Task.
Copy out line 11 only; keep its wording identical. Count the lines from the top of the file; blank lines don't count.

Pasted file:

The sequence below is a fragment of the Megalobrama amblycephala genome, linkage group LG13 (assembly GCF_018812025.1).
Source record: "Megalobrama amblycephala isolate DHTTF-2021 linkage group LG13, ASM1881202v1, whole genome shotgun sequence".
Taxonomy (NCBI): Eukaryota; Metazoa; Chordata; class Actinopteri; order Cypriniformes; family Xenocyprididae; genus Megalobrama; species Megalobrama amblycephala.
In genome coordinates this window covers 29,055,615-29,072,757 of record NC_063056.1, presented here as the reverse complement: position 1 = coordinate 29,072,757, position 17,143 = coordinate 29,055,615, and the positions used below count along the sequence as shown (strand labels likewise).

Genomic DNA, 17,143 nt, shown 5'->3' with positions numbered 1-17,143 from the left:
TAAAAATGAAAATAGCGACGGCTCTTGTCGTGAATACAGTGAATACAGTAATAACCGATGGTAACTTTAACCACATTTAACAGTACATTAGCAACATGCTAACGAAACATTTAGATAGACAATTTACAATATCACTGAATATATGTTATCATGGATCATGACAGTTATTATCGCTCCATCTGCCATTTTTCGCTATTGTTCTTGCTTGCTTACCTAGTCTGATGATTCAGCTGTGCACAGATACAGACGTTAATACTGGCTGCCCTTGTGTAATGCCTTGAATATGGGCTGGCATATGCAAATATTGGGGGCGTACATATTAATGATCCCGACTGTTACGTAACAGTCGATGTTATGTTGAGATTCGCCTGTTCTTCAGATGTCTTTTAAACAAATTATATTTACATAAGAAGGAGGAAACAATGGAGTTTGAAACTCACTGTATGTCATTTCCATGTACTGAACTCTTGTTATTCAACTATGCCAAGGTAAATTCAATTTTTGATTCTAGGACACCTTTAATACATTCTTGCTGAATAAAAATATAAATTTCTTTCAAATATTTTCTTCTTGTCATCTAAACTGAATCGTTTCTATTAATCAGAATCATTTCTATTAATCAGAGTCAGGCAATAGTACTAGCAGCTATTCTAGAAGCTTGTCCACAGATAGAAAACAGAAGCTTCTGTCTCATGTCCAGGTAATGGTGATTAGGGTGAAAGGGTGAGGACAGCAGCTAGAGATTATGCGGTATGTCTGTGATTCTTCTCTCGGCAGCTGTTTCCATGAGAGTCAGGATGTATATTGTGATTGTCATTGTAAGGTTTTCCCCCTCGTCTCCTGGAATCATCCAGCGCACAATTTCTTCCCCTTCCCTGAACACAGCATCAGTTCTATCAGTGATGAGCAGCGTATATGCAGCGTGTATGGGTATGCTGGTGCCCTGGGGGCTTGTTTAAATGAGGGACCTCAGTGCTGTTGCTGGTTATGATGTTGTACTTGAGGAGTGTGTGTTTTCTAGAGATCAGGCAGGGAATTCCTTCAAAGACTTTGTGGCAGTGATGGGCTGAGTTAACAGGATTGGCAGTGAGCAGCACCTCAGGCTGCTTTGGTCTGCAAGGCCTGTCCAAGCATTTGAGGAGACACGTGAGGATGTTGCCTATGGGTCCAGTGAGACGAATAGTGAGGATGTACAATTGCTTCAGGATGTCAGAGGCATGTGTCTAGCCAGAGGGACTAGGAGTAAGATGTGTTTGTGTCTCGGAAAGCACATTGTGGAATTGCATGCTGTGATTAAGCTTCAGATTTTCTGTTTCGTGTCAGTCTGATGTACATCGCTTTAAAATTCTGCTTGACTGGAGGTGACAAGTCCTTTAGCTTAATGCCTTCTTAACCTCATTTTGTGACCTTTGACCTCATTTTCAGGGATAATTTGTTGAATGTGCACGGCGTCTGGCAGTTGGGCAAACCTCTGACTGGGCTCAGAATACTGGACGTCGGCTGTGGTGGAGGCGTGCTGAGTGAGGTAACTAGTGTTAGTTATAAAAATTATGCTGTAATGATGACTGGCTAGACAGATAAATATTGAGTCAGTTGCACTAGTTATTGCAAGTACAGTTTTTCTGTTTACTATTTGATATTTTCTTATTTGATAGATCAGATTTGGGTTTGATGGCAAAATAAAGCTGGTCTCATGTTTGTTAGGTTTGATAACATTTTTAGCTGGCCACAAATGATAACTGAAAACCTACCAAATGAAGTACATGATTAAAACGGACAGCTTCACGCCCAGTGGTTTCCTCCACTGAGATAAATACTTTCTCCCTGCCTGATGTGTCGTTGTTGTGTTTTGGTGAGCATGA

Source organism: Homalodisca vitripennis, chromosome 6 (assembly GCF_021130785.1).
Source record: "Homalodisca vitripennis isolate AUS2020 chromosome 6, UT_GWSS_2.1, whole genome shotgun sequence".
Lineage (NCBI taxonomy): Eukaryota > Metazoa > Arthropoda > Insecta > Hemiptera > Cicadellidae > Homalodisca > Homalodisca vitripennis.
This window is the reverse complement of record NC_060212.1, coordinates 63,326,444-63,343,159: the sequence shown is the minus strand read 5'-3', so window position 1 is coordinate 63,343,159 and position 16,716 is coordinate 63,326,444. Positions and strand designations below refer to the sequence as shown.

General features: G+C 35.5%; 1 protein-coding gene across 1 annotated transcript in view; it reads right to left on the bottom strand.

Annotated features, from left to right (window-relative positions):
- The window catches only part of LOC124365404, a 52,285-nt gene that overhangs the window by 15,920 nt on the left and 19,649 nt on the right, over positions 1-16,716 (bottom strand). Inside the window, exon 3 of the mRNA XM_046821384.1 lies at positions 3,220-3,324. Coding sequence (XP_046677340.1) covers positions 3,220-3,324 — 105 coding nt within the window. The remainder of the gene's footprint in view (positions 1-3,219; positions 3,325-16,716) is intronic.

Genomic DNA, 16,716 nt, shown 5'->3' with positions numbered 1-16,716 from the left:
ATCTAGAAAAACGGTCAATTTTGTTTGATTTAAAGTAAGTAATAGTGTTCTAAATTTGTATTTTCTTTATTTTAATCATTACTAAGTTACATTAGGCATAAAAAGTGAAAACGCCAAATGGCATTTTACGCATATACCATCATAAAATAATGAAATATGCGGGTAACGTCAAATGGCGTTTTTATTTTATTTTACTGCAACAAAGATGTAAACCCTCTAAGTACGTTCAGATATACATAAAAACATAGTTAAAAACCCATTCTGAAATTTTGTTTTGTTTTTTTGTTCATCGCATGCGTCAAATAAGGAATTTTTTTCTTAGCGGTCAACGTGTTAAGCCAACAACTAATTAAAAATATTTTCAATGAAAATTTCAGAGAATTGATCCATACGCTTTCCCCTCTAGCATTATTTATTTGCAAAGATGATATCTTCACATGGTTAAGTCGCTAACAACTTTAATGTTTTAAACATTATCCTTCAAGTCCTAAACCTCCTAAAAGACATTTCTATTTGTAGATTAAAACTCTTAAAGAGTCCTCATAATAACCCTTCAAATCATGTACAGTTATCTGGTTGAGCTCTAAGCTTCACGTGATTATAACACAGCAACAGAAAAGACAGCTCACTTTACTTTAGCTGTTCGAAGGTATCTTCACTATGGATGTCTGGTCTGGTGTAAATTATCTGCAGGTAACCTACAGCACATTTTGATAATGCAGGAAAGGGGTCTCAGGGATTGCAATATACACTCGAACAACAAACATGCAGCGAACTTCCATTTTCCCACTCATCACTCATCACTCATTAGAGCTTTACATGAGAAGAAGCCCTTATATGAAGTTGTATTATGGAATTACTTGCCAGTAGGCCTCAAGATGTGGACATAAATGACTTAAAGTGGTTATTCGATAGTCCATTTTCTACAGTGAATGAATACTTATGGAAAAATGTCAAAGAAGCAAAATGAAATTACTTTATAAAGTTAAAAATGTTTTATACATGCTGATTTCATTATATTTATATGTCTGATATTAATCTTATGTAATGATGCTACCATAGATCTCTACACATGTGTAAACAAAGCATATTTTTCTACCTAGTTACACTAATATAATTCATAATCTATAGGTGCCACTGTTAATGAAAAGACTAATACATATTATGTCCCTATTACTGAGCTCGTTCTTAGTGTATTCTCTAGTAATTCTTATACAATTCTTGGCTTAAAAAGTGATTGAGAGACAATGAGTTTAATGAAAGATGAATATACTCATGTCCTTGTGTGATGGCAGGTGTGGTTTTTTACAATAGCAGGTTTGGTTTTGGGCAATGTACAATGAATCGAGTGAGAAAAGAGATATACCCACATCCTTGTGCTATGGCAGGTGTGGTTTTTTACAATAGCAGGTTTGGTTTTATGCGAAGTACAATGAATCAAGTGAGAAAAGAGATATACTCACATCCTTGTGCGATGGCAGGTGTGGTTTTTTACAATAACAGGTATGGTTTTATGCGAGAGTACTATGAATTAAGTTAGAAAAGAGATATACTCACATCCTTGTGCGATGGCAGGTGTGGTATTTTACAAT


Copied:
General features: G+C 35.5%; 1 protein-coding gene across 1 annotated transcript in view; it reads right to left on the bottom strand.